Metal Ion Homeostasis

R. L. Lieberman*, A. C. Rosenzweig

*Corresponding author for this work

Research output: Chapter in Book/Report/Conference proceedingChapter

4 Scopus citations


Transition metal ions are essential cofactors for proteins with diverse functions, including electron transfer, dioxygen binding and activation, nitrogen fixation, and antioxidant defense.1 However, metal ions can also be deleterious. The dual nature of metal ions derives from two properties. First, redox active metal ions such as copper and iron can generate highly reactive hydroxyl radicals and cause oxidative damage to proteins, nucleic acids, and lipids. Second, metal ions can bind nonspecifically to amino acid residues, replacing existing metal ions in enzyme active sites or key structural sites, leading to aberrant activity or protein misfolding. Therefore, intracellular transition metal ion concentrations must be controlled carefully to ensure that metal ions are provided to essential metalloproteins and metalloenzymes, but do not accumulate to toxic levels. Since the early 1980s, a number of metal homeostatic systems in both eukaryotes and prokaryotes have been discovered by genetic techniques. Understanding these systems on the molecular level is a fundamental problem in biological coordination chemistry. Moreover, an increasing number of human diseases are linked to deficiencies in metal handling.2 Proteins involved in metal ion homeostasis can be divided into two broad families, metal trafficking proteins and metalloregulatory proteins. The metal trafficking proteins include membrane transporters that translocate metal ions across cell membranes2 and soluble metallochaperone proteins that deliver metal ions to specific target proteins.3 The metalloregulatory proteins utilize metal ions to regulate gene expression.4,5 Proteins in both families maintain concentrations of both essential and nonessential metal ions. The coordination chemistry of metal homeostatic proteins is....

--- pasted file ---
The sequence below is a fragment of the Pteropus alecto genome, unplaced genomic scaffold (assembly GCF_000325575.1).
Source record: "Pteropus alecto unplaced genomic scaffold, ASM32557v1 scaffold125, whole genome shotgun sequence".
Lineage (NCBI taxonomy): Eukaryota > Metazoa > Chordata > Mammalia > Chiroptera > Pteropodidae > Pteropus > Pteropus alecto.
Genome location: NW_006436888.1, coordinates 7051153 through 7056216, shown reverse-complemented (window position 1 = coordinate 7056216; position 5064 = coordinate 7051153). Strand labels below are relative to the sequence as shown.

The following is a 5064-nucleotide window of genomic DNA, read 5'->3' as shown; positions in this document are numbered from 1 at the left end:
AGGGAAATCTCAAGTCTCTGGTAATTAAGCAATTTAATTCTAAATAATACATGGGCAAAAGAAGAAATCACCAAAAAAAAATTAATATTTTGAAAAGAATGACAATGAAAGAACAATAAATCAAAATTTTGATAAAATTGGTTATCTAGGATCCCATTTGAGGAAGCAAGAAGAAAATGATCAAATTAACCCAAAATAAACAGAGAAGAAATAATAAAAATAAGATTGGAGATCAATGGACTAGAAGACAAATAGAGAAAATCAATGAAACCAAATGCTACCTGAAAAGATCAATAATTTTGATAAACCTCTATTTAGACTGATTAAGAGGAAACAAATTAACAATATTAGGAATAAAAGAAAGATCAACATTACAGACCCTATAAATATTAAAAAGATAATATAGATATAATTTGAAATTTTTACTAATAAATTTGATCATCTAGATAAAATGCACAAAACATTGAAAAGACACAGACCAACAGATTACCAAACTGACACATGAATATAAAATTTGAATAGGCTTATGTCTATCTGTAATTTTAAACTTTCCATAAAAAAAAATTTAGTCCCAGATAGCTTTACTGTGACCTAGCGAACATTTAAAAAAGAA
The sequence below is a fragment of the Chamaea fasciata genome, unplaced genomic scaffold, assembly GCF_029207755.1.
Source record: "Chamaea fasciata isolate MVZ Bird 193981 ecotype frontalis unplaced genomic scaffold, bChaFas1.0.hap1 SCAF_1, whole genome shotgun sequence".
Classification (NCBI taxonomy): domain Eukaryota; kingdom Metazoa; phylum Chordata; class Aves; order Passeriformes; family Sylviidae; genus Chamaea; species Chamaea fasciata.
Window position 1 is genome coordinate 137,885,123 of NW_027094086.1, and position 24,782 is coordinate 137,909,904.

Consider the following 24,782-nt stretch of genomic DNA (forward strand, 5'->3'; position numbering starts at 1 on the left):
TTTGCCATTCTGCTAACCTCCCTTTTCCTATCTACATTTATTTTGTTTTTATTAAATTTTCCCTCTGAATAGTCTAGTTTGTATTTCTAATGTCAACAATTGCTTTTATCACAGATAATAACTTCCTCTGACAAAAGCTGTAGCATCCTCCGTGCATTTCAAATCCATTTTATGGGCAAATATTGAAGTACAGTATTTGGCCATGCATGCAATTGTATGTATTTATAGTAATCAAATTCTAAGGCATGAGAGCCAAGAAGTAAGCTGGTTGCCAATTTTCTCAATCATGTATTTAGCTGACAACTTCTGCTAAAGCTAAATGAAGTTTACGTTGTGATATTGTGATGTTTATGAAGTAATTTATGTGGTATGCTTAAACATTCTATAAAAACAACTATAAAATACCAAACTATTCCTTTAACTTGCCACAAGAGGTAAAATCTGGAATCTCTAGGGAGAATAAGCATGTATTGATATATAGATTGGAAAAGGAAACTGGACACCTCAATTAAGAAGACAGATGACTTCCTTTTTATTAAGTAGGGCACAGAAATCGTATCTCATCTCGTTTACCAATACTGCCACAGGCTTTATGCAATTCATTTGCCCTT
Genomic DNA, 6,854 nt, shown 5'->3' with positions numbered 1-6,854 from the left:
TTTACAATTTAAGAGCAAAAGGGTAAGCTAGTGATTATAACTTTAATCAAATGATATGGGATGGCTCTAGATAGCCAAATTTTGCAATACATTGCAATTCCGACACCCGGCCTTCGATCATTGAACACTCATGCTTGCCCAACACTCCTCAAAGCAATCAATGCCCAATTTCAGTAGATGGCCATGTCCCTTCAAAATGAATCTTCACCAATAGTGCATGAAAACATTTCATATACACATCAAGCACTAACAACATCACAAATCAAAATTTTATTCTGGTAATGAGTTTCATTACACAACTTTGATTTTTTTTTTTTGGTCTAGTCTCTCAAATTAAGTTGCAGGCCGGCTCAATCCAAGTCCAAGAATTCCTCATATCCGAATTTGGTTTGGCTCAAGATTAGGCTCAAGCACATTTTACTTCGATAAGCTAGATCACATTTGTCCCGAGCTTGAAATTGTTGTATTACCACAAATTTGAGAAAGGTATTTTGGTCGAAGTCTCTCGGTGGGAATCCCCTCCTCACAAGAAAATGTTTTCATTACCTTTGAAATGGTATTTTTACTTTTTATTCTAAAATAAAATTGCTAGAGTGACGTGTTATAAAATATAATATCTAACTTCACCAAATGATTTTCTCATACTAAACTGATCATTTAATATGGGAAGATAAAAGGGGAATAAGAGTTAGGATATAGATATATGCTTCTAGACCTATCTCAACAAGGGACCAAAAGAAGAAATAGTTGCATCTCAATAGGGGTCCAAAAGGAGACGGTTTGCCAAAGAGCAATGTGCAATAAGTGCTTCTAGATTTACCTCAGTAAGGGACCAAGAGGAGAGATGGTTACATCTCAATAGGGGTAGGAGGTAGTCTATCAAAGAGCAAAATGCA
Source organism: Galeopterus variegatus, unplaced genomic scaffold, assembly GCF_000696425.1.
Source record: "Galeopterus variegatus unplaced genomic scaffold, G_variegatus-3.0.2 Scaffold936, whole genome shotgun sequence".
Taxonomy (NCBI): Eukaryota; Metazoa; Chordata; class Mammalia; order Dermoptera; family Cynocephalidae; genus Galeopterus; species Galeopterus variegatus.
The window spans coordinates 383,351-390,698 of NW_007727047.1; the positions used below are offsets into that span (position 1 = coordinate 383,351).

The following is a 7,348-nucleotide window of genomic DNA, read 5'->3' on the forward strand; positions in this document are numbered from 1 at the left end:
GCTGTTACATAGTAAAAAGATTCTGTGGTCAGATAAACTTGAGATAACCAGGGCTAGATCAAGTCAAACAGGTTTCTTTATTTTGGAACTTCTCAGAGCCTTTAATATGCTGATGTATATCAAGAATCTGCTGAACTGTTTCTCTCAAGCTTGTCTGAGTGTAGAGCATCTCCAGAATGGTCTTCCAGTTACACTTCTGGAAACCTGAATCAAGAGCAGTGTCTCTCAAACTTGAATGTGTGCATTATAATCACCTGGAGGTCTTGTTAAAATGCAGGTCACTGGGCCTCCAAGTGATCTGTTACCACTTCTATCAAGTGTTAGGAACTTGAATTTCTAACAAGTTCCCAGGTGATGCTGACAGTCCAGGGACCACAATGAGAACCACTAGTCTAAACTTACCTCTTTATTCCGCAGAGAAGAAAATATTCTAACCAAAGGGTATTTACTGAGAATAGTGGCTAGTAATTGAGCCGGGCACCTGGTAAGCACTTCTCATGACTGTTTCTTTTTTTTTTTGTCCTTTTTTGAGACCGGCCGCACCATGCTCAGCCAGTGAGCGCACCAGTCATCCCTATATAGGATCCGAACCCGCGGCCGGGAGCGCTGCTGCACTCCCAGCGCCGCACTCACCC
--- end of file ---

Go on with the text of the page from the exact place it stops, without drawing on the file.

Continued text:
Original languageEnglish (US)
Title of host publicationBio-coordination Chemistry
PublisherElsevier Ltd
Number of pages17
ISBN (Print)9780080437484
StatePublished - Jun 2004

ASJC Scopus subject areas

  • General Biochemistry, Genetics and Molecular Biology


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